Lost Urban Histories / Gentrification
This week I have decided to focus on projects that attempt to resurrect lost urban (New York) histories in the face of gentrification. This is a cause that is very dear to my heart because as a 12 year New Yorker, who grew up low income and identifies as queer, these histories often represent a part of my personal narrative and my understanding of home.
As an anti-racist and radical feminist these stories shape my politics. Exposure to the diverse narratives and histories of NYC helps me to understand and come to terms with the realities of our cultural and communities narratives, as well as my privileges.
As these histories disappear and our resulting collective memory fades, so does our nuanced understand of place and self.
“New Yorkers are invited to make a free call to 1-(855) FOR-1993 (sadly this won’t work from your mobile phone) to hear oral histories of what life was like two decades ago in the neighborhood where the payphone is.”
“The phone-based art project is also part of an art exhibit called “NYC 1993: Experimental Jet Set, Trash and No Star,” which is running through May 26, 2013 at the New Museum.”
This project was particularly easy to engage with. It was brightly designed and easy to spot on the streets on NYC. All you had to do was pick up a phone that was right in front of you and dial a number that was written in huge letters and positioned right in front of your face. Most New Yorkers are in a rush so motivation to stop and check out the work might be low. But at the time it received a lot of press and was connected to the New Museum. Those who kept taps on art and public projects in NY knew about it. And were very likely to want to give it a try.
“National Register of Historic Places, 2013 Additions, Brooklyn, NY consists of ten handmade plaques placed in ten locations in Brooklyn. These plaques designate each site as possessing “national significance in commemorating the history of the United States of America” and provide facts explaining this historical significance. These facts are all based on research conducted at libraries and archives”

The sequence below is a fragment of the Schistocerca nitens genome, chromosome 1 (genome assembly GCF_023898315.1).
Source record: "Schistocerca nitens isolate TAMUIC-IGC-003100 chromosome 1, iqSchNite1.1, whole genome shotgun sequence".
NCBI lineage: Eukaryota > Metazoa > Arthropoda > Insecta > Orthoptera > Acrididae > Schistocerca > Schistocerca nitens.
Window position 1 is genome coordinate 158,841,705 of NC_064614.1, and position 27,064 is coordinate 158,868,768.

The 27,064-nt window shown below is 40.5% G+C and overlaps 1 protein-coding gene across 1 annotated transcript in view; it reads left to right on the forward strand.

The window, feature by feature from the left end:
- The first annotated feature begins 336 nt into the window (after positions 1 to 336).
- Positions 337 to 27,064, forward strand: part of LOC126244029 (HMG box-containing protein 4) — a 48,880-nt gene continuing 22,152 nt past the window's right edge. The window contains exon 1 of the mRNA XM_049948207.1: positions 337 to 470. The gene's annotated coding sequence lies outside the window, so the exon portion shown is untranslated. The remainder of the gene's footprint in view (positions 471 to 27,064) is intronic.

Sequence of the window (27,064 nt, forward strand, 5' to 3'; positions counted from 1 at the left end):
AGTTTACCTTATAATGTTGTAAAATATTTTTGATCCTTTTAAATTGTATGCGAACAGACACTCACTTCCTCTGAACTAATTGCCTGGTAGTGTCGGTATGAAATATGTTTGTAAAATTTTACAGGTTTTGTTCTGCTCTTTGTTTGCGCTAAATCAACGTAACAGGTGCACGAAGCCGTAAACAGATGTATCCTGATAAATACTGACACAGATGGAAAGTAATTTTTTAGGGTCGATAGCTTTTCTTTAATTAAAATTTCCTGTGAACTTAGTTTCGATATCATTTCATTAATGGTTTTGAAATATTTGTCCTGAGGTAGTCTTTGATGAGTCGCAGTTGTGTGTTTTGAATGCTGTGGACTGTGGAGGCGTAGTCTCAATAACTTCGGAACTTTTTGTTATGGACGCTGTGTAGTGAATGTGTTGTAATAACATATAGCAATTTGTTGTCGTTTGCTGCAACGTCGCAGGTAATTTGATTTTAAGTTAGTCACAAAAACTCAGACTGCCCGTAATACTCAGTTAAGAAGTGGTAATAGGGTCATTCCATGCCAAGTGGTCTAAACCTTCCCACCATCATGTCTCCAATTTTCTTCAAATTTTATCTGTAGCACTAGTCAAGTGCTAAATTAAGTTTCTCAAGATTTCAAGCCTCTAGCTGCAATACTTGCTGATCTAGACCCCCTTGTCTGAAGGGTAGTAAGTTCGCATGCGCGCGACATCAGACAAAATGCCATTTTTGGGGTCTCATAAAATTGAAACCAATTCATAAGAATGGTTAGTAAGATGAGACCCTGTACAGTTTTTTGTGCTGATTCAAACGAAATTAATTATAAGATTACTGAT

I love this project but it is subtle and hard to notice. Though I did once encounter a sign and spend at least 20 mins examining it – I am a niche market. The plagues are well placed but hard to see, dark and they contain long text that most New Yorkers are not going to take the time to read.
“‘Here to Stay’ is a community art project of the Chinatown Art Brigade that includes a series of large-scale outdoor mobile projections that will address themes of gentrification, displacement and community resilience in NYC’s Chinatown. Artwork based on oral histories, photography and video created in community-led workshops will be incorporated into photo and video montages that will be projected onto buildings and public landmarks in Chinatown and the Lower East Side. ”
You can’t ignore this project when you encounter it. Huge projects on buildings, in a crowded city, in a busy neighborhood. They are easy to view and simple to engage with. It’s function is to draw attention to a cause and at least for a moment it does that with whomever happens to be on the street.
The map lets you navigate through historical fragments of the borough that have been preserved and are currently embedded in its densely built environment. The rigid archipelago of building blocks has been mapped as a succession of structural episodes starting from 1765.”
Because this project is an interactive map I believe there is more motivation to engage with it. Also because it catalogues the history of the homes we all live in most New Yorkers who encounter it are likely to at least explore its resources at least once. It is easily shared on social media which is where I found it. The map is pretty and definitely makes for good click bate.
This is a project I developed in 2011 along with my collaborator Wesley Flash, a historian and artist.
Whose Streets Our Streets (WSOS) is a smart phone enabled walking tour featuring sites of queer resistance in New York City. Using QR codes on physical sites throughout the New York urban landscape, the project invites curious participants to learn about the streets upon which they stand. By scanning the code on a phone or tablet while walking through physical space, active users can follow the digital markers to simultaneously access photos, videos, and historic information online in real time.